How To Survive The Loss Of A PetAugust 17, 2018
It has been almost four months since I held Orchid in my arms. Our last interaction will remain with me forever. As I cradled her head in my lap and bent my head down to kiss her for the last time, she was kissing my hand as if to tell me, “I love you. I understand.” After a few kisses, she was gone and with her death went part of my heart. This is the image that I will remember.
How am I surviving the loss of Orchid? Not easily. Not easily at all.
I’ve Been Thinking Lately…
I have given a lot of thought to why pet owners are so devastated over the loss of their pets. Human relationships are complicated. Our relationships with our pets are uncomplicated and sweet. There is no agenda.
Our relationship was simple. We were loyal and we would never betray one another or hurt one another’s feelings. Additionally, we were always kind, needed one another and placed no demands. Orchid appreciated me. I appreciated Orchid. We brought calmness and joy into one another’s lives for 4,198 days in a row. Our relationship was total love and the best type of love at that… simple.
Fortunately, I have my Ultimate Concierge. We help one another through this loss. We cry together, talk about her together, and we miss her together. In other words, we grieve together, but we also mourn, alone.
There is No Prescription For Personal Grief
I don’t have a prescription to hand out on how to grieve the loss of a pet. Grief is personal, and my healing process may be different than yours. I will, however, share how I am surviving in hopes that it may help any of you suffering loss in any form.
My prescription: I allow my feelings to unfold. I hold nothing back. I permit myself to feel the heights of emotion; from utter grief with tears running down my face, to guilt, anger, loneliness and reliving special times, and even, yes, thoughts of bringing a new puppy home. My way works for me.
Over the last four months, I have been grief stricken. All types of emotions flood my mind. At times I am lonely for her peaceful manner, and at times I suffer guilt for not putting her to sleep sooner than later. Other times I just cry, like right now. At times I am angry that she, this lovely animal, had parents who carried a gene that killed my Orchid. I also question and wonder if I can love another pooch like I loved, and still love, Orchid.
Once a Pooch Lover, Always a Pooch Lover
Mixed into my pot of emotions is the theory that once a pooch lover, always a pooch lover. A home is not a home without a pet for the Good family. Some of my friends who lost their pet wait for months to open up their hearts to a new arrival while others decide they cannot go through the heartbreak of another loss. I also have friends who have a new pet within a few weeks.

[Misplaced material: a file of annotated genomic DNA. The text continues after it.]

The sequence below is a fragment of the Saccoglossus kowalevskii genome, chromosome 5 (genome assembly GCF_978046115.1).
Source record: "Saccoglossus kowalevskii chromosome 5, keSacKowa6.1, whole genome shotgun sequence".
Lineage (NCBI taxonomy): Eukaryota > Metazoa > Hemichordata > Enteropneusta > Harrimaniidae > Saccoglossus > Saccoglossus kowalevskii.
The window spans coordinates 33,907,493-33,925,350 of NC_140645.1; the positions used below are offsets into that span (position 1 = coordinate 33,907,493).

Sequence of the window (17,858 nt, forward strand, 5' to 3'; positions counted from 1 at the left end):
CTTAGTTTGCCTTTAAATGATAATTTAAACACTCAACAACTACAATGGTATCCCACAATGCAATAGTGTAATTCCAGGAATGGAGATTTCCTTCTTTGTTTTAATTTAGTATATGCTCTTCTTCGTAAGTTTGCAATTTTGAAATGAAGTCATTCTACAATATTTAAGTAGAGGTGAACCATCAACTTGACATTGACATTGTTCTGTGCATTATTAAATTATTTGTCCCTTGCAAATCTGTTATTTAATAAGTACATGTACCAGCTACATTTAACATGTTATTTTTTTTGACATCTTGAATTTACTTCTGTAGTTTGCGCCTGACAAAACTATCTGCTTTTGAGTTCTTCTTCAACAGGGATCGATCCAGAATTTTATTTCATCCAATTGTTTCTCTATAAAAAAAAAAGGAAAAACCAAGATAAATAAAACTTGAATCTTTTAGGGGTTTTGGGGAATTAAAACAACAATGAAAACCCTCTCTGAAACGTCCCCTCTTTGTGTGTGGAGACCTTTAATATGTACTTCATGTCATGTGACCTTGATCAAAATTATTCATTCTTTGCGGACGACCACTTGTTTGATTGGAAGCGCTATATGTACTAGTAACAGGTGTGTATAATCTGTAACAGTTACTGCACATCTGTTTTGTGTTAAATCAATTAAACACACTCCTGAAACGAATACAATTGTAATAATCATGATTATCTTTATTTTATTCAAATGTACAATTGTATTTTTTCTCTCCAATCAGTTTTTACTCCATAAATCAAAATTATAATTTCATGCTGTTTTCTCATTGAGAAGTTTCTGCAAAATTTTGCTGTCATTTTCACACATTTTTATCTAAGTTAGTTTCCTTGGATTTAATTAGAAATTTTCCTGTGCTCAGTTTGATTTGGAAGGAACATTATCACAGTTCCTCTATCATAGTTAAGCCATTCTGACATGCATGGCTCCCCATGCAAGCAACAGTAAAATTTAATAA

Looking back over the past four months, I believe I kept myself from feeling total devastation by having hope I could love another pet. And foremost in my mind was the knowledge that my strong husband, Sheldon Good, was aching over the loss of Orchid and needed a pooch, a pal.
On the day that I broached the subject with Shelly, I said, “I was thinking of asking a few friends who have Wheaten Terriers who their breeders were. What do you think?”
Without a pause, he answered, “Go ahead!”
His quick response startled me because he is a ‘thinking man.’
A few days later, over breakfast, he asked, “Any luck yet?”
I did not feel guilty while on my mission that took hours of time that I did not have. I am now sure it was a part of my way of healing. Each time I would pick up the phone or write another email to a breeder I felt I was doing this in honor of Orchid who brought so much joy into our lives.
Our New Adventure
As you know, we will have a new puppy soon. I believe this puppy will have Orchid’s soul, and I know why. For reasons too deep to explain here, I want the pooch to be like Orchid. And while I don’t know who this puppy is because there are nine in the litter, I feel such a rush of love for this little mystery pooch who I will soon hold in my arms. And this is good for the soul. Because there is no emotion stronger than the rush of love and the desire to give of oneself.
Our wonderful breeder sends me videos of the nine little rascals eating, sleeping, running and exploring, and my Ultimate Concierge and I laugh and laugh as we watch and wonder which one is ours.
I listen to my husband’s laughter and watch his expression and happiness, and I know the timing is right. I believe giving our love to another pooch is a compliment to Orchid.
Orchid’s kiss made me melt. We were quiet companions on our walks. Our outings in the park were fun. As she played with the other pooches, she would turn her head and make sure I was near.
After our walks we would climb up twenty-five steps to the top of the Museum of Contemporary Art and watch the world go by down below us, our bodies hugging one another. I am crying. I miss our daily uncomplicated, pure and profound love affair.
My love for Orchid is tucked away in a special section of my heart for eternity. I am glad I have the capability and need to welcome into my heart another pooch. For me, it had been a part of the grieving and healing process. Part of grieving the loss of a pet is moving forward into the now. You are not replacing your loving pet. You are honoring the memory of the one you lost.
I honor you, Orchid Good.
How Have You Survived the Loss of a Pet?
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